At AIPAC, Democrats, Republicans agree to support Israel, but are divided on how to do so
Both Republican and Democratic leaders pledged fealty to the U.S.-Israel relationship this week, but found little common ground in how to go about proving it.
Republicans, in speeches to the American Israel Public Affairs Committee, said one easy option would be for Congress to pass an anti-boycott bill, which cleared the Senate last month and awaits a vote in the Democrat-controlled House.
Democratic leaders condemned the Boycott, Divestment and Sanctions movement, but wouldn’t commit to passing the Senate’s bill, instead telling AIPAC leaders they have other ideas in mind.
They also found themselves defending their party’s handling of anti-Semitic comments by a freshman Democrat, and explaining why their top presidential candidates failed to show up.
A new Quinnipiac University Poll found more Democrats now back the Palestinians rather than Israel in the Middle East peace dispute a shift from just two years ago, when Israel held a clear advantage.
“I am worried that, if we do not unite to take action against this growing tide of anti-Semitism and anti-Israel sentiment, we will live to regret what our politics become,” said Senate Majority Leader Mitch McConnell, Kentucky Republican.
He urged Democrats to take up the BDS bill he pushed through his chamber. That legislation would give a legal OK to states and localities that wished to refuse to do business with companies or individuals who take a stand boycotting Israel. The legislation also renewed military and financial assistance guarantees to Israel.
“Talk is cheap. Give it a vote in the House,” Mr. McConnell challenged Democrats in his speech to AIPAC Tuesday.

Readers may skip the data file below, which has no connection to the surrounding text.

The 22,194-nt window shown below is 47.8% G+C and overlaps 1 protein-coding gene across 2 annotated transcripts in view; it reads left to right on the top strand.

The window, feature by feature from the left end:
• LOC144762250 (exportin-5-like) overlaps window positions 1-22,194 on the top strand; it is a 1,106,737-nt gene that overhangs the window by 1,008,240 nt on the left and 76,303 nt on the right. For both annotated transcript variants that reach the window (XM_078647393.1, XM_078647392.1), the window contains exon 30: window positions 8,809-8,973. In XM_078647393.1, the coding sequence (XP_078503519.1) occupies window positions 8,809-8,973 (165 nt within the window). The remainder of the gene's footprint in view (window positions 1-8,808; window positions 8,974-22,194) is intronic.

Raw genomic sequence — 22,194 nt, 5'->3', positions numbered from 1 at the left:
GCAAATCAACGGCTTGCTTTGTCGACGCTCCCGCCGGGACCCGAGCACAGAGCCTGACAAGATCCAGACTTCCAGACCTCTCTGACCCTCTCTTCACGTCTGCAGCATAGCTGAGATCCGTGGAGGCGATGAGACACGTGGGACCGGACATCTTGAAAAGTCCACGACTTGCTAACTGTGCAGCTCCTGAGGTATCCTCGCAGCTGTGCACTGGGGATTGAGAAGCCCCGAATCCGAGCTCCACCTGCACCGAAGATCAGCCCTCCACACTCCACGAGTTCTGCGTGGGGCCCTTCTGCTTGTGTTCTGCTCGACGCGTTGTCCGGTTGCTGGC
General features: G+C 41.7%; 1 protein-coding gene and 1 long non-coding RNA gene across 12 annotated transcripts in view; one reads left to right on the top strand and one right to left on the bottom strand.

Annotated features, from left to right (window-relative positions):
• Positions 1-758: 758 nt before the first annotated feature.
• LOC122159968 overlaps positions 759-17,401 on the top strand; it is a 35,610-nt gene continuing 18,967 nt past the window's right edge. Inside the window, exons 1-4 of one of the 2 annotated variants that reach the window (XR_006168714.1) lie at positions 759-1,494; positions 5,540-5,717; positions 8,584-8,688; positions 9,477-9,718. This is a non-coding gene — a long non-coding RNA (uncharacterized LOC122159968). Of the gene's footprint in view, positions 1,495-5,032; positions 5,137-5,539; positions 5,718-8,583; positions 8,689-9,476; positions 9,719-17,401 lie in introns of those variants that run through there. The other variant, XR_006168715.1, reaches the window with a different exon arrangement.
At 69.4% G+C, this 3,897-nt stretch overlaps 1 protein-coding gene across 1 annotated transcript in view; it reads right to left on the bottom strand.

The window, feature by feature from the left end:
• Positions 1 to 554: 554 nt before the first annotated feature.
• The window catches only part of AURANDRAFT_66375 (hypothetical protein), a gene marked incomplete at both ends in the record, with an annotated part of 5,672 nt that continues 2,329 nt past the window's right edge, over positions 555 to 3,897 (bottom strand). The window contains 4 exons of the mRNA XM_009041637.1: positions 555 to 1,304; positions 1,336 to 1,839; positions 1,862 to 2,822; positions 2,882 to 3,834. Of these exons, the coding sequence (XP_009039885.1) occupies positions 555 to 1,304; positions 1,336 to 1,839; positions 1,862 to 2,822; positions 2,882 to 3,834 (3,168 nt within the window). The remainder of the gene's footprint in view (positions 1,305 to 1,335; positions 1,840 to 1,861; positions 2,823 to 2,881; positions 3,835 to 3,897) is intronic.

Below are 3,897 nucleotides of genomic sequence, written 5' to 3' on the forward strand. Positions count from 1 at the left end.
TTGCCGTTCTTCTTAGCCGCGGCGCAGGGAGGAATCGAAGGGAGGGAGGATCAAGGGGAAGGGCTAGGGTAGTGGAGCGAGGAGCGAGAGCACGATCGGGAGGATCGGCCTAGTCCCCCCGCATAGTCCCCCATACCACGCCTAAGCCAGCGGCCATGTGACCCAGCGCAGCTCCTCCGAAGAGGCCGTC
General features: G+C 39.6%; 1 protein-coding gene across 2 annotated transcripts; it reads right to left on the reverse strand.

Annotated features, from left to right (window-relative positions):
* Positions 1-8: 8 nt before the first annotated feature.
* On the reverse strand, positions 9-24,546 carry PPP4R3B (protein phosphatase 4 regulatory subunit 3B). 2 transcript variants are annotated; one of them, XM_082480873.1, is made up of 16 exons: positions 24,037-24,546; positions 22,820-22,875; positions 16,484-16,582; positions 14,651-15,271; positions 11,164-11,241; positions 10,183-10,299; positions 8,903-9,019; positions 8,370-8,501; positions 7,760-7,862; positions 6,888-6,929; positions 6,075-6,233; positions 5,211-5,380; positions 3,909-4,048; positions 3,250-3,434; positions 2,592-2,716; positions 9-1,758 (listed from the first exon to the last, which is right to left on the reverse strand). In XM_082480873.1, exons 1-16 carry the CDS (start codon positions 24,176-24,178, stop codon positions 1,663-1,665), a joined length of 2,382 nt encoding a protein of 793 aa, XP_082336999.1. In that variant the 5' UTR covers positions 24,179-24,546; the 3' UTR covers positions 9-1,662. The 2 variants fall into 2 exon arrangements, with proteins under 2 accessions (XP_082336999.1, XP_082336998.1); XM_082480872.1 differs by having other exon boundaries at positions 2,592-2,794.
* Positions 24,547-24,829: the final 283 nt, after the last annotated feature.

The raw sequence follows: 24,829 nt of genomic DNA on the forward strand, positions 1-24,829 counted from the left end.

House Speaker Nancy Pelosi told the convention she thinks BDS is anti-Semitism “masquerading as policy.” But she had other ideas for showing support for Israel rather than the Senate bill.
Democrats are backing military assistance, as well as legislation that would scold the BDS movement, but wouldn’t take any action to curtail it. That legislation would, however, urge a “two-state solution” to the conflict between Israel and the Palestinians.
Outside of the BDS squabble, the two parties’ leaders agreed that Iran is one of the greatest threats to Israel’s national security, and called for the U.S. to keep up the brunt of economic pressure on Israel’s foe.
However, while Democrats focused on Russia’s role in enabling Iran, Republicans touted withdrawing from the Obama administration’s nuclear deal as one of the key steps to curtailing Iran’s ambitions.
Ultimately, while the two parties may be focused on different solutions which several lawmakers acknowledged emphasized America’s commitment to defending Israel.
“These days, when it seem that bipartisanship is in such short supply the fact remains that we have always stood united behind Israel’s right to self-defense,” said Sen. Robert Menendez, New Jersey Democrat. “And that will not change today.”